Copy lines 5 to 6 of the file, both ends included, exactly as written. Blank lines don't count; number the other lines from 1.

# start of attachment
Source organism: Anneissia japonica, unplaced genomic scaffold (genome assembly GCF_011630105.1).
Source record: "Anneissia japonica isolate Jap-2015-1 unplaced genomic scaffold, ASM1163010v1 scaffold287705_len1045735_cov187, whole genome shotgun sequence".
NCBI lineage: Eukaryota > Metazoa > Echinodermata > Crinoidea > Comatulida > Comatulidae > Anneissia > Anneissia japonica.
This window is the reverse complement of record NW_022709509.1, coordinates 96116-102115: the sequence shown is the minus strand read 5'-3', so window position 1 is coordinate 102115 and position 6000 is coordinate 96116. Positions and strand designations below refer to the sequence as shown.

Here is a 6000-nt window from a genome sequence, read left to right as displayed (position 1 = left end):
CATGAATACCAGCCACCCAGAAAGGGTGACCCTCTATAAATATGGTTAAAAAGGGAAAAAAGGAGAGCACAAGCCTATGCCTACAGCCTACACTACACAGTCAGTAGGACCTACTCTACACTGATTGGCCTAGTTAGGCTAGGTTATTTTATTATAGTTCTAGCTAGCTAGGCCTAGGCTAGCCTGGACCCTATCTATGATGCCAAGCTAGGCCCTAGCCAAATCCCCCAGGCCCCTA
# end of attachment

Here is a 6000-nt window from a genome sequence, read left to right as displayed (position 1 = left end):
CATGAATACCAGCCACCCAGAAAGGGTGACCCTCTATAAATATGGTTAAAAAGGGAAAAAAGGAGAGCACAAGCCTATGCCTACAGCCTACACTACACAGTCAGTAGGACCTACTCTACACTGATTGGCCTAGTTAGGCTAGGTTATTTTATTATAGTTCTAGCTAGCTAGGCCTAGGCTAGCCTGGACCCTATCTATGATGCCAAGCTAGGCCCTAGCCAAATCCCCCAGGCCCCTA